Looking for an indication that the Big 12 is a really good league? Kansas State, a school that has won at least 10 games nine times since 1995, is ranked ninth on our list of top programs in the Big 12. Looking for an indication why the Big 12 is a step or two behind the other top conferences in the nation? Oklahoma State was our pick as the No. 3 program in the league. That’s no knock on the Pokes, but it’s pretty clear that the Big 12 isn’t as stout at the top as the SEC and Big Ten for sure and possibly even the ACC and Pac-12. Still, it’s a good league with a lot of depth.
Ranking the jobs for every FBS conference is no easy task. After all, the rankings are subjective based upon numerous factors, but we have ranked every college football program in the country, based on the attractiveness of the position from a coaching perspective. We considered many factors — tradition, facilities, location, money, ability to recruit talent — but in the end, we simply asked ourselves the following question: Where would we want to coach?
Ranking the Big 12 Coaching Jobs
Recent history suggests this is a lost cause — the Jayhawks haven’t won more than four games in a season since 2009 — but it should be noted that KU was ranked in the postseason AP top 10 in the 2000s (2007 under Mark Mangino) and 1990s (1995 under Glen Mason). It’s difficult, but it can done in Lawrence.
9. Kansas State
This might seem low for a program that has had only seven losing seasons since 1991, but it’s a tough job due in large part to its remote location and relatively poor recruiting base. We are about to find out if a coach not named Bill Snyder can win at K-State.
8. Iowa State
There are some qualities that make this is a great place to coach — loyal fans, good place to live — but it’s been very difficult to sustain success at Iowa State. Only once in the last 90 years have the Cyclones had three straight winning seasons (the final three years of the Earl Bruce era in the mid-1970s).
Waco is a bit remote, but its location in the middle of Texas means you have access to players in Dallas and Houston, two of the biggest cities in the nation. Winning consistently has been a tough task, but the right coach can get it done at Baylor. Having a new stadium doesn’t hurt, either.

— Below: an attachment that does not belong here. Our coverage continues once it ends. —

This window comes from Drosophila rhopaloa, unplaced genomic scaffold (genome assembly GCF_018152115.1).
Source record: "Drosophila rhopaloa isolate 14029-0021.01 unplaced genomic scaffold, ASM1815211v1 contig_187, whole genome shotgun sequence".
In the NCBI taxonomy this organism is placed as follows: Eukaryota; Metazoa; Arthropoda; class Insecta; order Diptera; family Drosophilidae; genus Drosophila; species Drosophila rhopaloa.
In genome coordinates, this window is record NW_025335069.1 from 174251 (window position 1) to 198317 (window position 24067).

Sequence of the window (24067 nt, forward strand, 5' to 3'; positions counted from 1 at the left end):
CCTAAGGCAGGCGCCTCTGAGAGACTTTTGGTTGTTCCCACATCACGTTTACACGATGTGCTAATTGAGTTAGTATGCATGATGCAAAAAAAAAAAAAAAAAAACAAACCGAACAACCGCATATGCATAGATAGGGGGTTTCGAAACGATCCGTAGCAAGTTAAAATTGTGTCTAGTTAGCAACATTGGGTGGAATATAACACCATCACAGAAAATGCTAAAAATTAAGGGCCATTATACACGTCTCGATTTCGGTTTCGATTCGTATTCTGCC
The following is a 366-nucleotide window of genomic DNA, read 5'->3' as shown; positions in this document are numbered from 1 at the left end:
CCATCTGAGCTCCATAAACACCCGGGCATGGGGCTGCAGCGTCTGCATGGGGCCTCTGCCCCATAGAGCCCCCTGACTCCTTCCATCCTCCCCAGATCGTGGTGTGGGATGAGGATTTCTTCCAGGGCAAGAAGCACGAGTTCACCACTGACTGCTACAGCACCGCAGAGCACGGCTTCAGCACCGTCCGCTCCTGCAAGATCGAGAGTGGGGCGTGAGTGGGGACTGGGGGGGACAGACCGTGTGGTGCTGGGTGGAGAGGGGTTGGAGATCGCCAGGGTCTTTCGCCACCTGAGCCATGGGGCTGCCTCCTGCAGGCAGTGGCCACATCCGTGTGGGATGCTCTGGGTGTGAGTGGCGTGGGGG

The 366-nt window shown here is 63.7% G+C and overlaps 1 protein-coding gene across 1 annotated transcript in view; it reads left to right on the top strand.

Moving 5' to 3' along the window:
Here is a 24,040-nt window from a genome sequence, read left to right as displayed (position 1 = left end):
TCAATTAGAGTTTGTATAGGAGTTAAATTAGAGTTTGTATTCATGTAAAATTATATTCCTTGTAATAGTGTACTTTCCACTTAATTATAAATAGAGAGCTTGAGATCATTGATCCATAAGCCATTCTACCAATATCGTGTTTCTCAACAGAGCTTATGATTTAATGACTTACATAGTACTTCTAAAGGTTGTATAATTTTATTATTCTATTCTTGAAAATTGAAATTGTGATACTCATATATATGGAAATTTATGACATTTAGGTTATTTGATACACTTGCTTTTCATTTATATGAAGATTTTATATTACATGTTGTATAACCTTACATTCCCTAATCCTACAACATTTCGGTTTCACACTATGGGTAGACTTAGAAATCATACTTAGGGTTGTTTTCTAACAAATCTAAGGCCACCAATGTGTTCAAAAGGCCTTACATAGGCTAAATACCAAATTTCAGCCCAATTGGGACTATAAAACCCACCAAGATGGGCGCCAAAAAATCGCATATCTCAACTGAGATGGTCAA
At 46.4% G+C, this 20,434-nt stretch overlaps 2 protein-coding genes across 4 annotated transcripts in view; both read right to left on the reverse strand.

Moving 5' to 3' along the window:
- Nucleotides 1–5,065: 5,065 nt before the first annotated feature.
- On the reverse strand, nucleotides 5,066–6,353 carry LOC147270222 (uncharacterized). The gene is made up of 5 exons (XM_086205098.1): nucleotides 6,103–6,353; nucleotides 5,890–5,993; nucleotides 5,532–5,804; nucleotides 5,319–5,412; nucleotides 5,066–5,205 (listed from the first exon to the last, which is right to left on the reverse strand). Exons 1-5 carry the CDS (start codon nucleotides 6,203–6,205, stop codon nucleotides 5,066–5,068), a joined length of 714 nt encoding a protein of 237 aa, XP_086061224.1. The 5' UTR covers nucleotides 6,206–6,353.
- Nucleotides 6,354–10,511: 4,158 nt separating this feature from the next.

Thanks to the jump from the Mountain West to the Big 12 and a significant commitment from the university (that included a renovated stadium), TCU has become a far more desirable job in the past decade. The Horned Frogs have been ranked in the final AP top 10 six times in the past 11 years.
5. Texas Tech
Texas Tech is an interesting program. It’s in a remote location, but Lubbock isn’t exactly a small town (population 250,000). It’s a big state school, but it’s at best the third-best program in the state. Recruiting can be a challenge as well since Dallas is a five-hour drive. Bottom line: There’s a lot to like — and a lot that makes this a tough job.
4. West Virginia
West Virginia will always be a strange fit in the Big 12, but you can be a consistent winner in Morgantown. There are no pro sports to share the spotlight with; the Mountaineers are the only game in town. The state doesn’t produce a ton of talent, but you are close to large population bases in Pennsylvania, Ohio and Virginia.
3. Oklahoma State
Mike Gundy deserves a ton of credit, but it’s probably not a coincidence that Oklahoma State’s improved play on the field — the Pokes have been ranked in the final AP poll seven times in the last 11 years — has coincided with the enormous financial commitment to the program made by T. Boone Pickens. Oklahoma State will never be more prestigious than Oklahoma or Texas, but it’s a program that has enjoyed a lot of success in recent years.
Not every coach has won big at Oklahoma, but it is clearly one of the marquee jobs in the nation. That state doesn’t produce a ton of talent, but this program has consistently been able to dip into Texas and steal more than its share of elite players.
Texas offers the complete package: Great school in a great town with great tradition. It’s easier said than done — just ask Charlie Strong — but everything is in place to compete for national championships at Texas.